American Life in Poetry: Column 105


I've talked often in this column about how
poetry can hold a mirror up tolife, and I'm
especially fond of poems that hold those mirrors
up to our most ordinary activities, showing them
at their best and brightest. Here Ruth Moose
hangs out some laundry and, in an instant, an
everyday chore that might have seemed to us
to be quite plain is fresh and lovely.


All our life
so much laundry;
each day's doing or not
comes clean,
flows off and away
to blend with other sins
of this world. Each day
begins in new skin,
blessed by the elements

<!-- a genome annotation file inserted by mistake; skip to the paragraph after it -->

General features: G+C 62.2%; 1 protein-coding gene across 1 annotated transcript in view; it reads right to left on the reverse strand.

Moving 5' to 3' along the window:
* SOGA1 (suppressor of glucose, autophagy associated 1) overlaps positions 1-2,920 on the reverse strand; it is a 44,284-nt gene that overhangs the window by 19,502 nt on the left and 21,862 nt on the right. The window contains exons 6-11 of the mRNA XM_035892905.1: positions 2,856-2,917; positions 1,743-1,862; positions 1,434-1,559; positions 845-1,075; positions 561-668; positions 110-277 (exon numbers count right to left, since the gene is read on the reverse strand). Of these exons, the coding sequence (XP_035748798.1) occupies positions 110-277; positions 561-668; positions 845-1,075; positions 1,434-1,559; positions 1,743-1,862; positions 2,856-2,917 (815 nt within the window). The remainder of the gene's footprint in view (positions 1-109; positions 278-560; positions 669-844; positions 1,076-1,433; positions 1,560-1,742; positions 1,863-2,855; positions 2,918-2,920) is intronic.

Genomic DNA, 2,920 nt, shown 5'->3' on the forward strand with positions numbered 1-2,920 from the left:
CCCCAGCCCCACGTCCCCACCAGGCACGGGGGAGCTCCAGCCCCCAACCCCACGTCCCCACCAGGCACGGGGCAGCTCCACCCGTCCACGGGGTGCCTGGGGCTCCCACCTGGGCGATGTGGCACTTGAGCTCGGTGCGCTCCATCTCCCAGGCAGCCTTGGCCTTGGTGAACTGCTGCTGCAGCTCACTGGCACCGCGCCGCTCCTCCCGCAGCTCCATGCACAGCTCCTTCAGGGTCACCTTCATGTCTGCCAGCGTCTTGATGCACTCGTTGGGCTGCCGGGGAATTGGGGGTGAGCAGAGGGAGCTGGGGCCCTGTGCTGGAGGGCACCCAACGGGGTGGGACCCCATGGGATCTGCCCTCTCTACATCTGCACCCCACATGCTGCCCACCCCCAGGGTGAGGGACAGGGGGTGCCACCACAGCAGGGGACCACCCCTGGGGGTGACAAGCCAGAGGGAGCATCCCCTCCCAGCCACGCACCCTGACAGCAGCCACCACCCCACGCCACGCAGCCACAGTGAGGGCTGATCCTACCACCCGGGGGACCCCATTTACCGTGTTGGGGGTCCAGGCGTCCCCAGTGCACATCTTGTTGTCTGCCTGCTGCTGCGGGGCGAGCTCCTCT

charged to take us
out again to do or undo
what's been assigned.
From socks to shirts
the selves we shed
lift off the line
as if they own
a life apart
from the one we offer.
There is joy in clean laundry.
All is forgiven in water, sun
and air. We offer our day's deeds
to the blue-eyed sky, with soap and prayer,
our arms up, then lowered in supplication.

Reprinted from "Making the Bed," Main Street
Rag Press, 2004, by permission of the author.
Copyright (c) 1995 by Ruth Moose, whose latest
book of poetry, "The Sleepwalker," Main Street
Rag, due out in 2007. This weekly column is
supported by The Poetry Foundation, The Library
of Congress, and the Department of English at
the University of Nebraska-Lincoln. This column does
not accept unsolicited poetry.